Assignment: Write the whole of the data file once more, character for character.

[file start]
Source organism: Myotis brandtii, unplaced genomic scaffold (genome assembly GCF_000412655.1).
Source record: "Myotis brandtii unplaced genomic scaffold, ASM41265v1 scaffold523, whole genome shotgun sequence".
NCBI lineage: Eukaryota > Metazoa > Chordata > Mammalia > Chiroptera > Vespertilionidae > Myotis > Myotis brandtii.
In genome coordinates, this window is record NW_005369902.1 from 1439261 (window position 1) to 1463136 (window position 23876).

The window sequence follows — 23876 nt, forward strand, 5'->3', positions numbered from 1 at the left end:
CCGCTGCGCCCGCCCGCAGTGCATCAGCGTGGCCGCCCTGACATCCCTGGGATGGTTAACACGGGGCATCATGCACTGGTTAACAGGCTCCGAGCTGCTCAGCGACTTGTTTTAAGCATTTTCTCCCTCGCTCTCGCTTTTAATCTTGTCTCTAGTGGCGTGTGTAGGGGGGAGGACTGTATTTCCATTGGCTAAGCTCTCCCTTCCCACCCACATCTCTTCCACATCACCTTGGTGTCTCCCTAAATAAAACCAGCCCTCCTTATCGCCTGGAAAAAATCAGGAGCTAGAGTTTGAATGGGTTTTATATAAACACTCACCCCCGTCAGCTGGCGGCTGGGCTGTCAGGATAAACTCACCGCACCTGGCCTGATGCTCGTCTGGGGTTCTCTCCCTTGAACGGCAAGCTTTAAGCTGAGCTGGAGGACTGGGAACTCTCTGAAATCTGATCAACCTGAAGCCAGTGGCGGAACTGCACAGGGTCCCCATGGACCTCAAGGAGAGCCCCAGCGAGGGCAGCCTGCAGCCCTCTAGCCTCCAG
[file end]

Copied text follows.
Source organism: Myotis brandtii, unplaced genomic scaffold (genome assembly GCF_000412655.1).
Source record: "Myotis brandtii unplaced genomic scaffold, ASM41265v1 scaffold523, whole genome shotgun sequence".
NCBI lineage: Eukaryota > Metazoa > Chordata > Mammalia > Chiroptera > Vespertilionidae > Myotis > Myotis brandtii.
In genome coordinates, this window is record NW_005369902.1 from 1439261 (window position 1) to 1463136 (window position 23876).

The window sequence follows — 23876 nt, forward strand, 5'->3', positions numbered from 1 at the left end:
CCGCTGCGCCCGCCCGCAGTGCATCAGCGTGGCCGCCCTGACATCCCTGGGATGGTTAACACGGGGCATCATGCACTGGTTAACAGGCTCCGAGCTGCTCAGCGACTTGTTTTAAGCATTTTCTCCCTCGCTCTCGCTTTTAATCTTGTCTCTAGTGGCGTGTGTAGGGGGGAGGACTGTATTTCCATTGGCTAAGCTCTCCCTTCCCACCCACATCTCTTCCACATCACCTTGGTGTCTCCCTAAATAAAACCAGCCCTCCTTATCGCCTGGAAAAAATCAGGAGCTAGAGTTTGAATGGGTTTTATATAAACACTCACCCCCGTCAGCTGGCGGCTGGGCTGTCAGGATAAACTCACCGCACCTGGCCTGATGCTCGTCTGGGGTTCTCTCCCTTGAACGGCAAGCTTTAAGCTGAGCTGGAGGACTGGGAACTCTCTGAAATCTGATCAACCTGAAGCCAGTGGCGGAACTGCACAGGGTCCCCATGGACCTCAAGGAGAGCCCCAGCGAGGGCAGCCTGCAGCCCTCTAGCCTCCAG